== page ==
Palabras clave Detección; México; PCR; SRRP; Porcino

Porcine reproductive and respiratory syndrome (PRRS) is a disease caused by an RNA virus, with two currently known genotypes: 1 (European) and 2 (American)1. It is easily transmitted by saliva, nasal secretions, urine, semen, milk and colostrum2. It produces reproductive failure, weak-born piglets and respiratory diseases3. The main route of introduction of PRRS virus (PRRSV) into previously free countries is via pig movements and with introduction of semen; therefore, protocols must be in place to reduce the risk4. When first introduced into an immunologically naive herd, the virus spreads to pigs of all ages in about 2 to 3 wk2, with mortality rates in nursery pigs up to 69 %5. Most common diagnosis tests are commercial ELISA6 and in recent years, molecular techniques, particularly real time reverse transcriptase polymerase chain reaction (qRT-PCR)7.

In Mexico, PRRSV was first described in 1994 with an 8.1 % serological prevalence in imported pigs from USA and Canada8. Since 2002, it has been reported the presence of multiple variants of genotype 2 PRRSV (PRRSV-2) within pig farms throughout Sonora9-10, neighbor state of Baja California (Baja), and the second biggest pork producer in Mexico. Meanwhile, in Baja, the main pork production comes from small backyard producers, with installations made basically from rustic materials, with the same areas used for the different production stages; generally fed with swill and other food waste sub-products; usually with none preventive medicine programs or veterinary’s advice and in most cases not even adequate hygiene practices.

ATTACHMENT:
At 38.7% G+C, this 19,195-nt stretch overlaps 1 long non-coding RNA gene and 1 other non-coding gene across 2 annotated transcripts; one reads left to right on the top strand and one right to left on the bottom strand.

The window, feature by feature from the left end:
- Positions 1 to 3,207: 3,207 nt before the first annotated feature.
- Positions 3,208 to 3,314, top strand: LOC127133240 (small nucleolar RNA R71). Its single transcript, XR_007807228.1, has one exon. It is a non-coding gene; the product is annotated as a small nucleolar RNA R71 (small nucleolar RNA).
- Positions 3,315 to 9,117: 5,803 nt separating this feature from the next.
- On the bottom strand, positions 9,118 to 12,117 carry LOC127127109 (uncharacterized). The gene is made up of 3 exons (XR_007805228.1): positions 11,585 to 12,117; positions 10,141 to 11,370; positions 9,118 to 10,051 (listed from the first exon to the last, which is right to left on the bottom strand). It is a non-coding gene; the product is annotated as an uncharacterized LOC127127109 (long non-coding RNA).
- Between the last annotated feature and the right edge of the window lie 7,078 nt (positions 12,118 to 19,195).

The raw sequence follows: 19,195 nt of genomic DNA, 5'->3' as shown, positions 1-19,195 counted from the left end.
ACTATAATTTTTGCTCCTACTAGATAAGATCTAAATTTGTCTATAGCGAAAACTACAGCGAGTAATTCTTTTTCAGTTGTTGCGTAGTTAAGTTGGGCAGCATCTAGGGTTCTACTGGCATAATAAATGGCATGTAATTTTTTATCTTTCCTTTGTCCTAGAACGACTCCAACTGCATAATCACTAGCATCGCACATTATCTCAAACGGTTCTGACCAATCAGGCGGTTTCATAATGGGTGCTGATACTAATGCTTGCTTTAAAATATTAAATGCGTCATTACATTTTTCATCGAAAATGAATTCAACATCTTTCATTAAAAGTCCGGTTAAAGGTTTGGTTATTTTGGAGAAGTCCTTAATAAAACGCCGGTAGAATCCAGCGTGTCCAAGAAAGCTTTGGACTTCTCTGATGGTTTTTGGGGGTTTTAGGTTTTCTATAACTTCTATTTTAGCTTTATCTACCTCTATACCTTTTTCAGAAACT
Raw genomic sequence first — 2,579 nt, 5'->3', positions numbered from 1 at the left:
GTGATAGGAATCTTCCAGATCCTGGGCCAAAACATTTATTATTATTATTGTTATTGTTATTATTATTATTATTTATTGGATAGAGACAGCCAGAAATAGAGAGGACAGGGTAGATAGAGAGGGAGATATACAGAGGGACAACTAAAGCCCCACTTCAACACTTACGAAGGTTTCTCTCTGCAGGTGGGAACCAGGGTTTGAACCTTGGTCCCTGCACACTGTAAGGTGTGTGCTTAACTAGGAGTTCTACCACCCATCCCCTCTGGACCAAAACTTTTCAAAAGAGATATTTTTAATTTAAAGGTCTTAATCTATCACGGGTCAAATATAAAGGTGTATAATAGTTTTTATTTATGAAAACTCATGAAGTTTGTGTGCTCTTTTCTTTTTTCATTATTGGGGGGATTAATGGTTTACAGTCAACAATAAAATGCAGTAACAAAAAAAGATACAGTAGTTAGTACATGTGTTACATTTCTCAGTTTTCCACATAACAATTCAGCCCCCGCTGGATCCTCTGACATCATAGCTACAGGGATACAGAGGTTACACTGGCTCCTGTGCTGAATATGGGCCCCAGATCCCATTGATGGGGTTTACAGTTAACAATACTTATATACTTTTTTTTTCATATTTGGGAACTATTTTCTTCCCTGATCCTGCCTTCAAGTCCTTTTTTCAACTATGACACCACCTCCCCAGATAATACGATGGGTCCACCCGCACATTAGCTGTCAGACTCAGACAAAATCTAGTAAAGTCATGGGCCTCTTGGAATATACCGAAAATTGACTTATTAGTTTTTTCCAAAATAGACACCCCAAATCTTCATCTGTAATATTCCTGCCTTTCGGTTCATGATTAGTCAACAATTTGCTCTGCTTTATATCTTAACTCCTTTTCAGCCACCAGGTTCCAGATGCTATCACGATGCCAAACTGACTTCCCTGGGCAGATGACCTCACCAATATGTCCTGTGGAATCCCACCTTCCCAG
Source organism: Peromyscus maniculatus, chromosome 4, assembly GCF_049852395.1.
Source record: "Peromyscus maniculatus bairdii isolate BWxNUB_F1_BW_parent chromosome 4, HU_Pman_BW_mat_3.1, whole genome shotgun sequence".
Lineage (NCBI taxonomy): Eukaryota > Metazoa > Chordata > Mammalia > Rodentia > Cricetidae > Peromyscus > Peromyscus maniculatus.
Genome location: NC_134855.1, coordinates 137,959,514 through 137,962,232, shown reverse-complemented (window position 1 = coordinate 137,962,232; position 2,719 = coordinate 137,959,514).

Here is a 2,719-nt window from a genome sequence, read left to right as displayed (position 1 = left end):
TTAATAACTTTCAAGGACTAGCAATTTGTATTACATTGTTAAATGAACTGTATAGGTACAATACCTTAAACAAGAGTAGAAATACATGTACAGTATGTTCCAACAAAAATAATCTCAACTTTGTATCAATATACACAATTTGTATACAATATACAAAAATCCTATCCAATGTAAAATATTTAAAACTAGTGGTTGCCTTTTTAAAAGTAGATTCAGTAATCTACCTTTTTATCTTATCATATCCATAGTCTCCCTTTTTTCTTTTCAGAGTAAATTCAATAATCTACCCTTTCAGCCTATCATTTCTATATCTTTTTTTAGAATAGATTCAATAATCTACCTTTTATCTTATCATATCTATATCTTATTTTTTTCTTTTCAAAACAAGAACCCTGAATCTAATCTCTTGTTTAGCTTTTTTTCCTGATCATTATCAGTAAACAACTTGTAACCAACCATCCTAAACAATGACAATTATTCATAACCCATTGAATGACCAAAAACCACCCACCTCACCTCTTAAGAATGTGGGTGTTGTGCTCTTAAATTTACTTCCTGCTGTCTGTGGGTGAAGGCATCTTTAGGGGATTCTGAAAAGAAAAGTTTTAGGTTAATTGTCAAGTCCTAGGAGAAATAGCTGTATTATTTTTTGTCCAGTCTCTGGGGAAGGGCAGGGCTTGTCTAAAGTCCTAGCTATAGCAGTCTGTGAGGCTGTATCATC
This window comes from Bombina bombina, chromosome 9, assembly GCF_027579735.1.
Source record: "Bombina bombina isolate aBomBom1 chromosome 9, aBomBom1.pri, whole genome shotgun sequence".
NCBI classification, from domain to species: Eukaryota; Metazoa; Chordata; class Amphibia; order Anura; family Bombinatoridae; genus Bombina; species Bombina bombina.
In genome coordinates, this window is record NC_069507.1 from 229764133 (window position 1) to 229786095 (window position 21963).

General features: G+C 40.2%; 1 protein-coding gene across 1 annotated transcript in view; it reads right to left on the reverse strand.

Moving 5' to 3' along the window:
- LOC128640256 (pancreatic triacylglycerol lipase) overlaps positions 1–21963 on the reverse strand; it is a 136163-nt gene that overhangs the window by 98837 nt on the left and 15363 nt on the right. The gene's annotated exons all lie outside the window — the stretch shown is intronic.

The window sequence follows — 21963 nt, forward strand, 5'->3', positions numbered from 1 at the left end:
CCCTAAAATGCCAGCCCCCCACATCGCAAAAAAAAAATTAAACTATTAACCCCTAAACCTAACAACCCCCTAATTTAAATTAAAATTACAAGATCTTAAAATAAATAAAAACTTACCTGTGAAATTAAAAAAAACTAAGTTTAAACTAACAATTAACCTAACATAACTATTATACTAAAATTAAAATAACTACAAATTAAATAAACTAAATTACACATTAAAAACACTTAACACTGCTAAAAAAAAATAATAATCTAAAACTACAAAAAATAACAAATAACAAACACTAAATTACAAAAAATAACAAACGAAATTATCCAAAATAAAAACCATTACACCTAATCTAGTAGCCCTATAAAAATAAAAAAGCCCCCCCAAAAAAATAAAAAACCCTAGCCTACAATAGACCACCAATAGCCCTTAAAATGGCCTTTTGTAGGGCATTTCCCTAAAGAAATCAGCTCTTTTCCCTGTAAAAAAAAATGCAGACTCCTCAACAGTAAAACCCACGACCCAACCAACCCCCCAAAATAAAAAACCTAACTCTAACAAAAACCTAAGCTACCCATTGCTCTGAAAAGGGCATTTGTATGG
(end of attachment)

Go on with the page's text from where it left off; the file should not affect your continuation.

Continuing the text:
The main objective of this study was to assess the presence of genotype 2 porcine reproductive and respiratory syndrome virus in the most representative pork production regions in Baja California, Mexico, besides the standardization of the qRT-PCR test for this disease.

The study was approved by the Institutional Committee for Animal Ethics, which is represented by the Academic Group of Animal Health and the Academic Group for Diagnosis of Infectious Diseases, both of which are part of the Institute of Research in Veterinary Sciences. The owners of pigs used in this research were informed about the study and they gave their consent.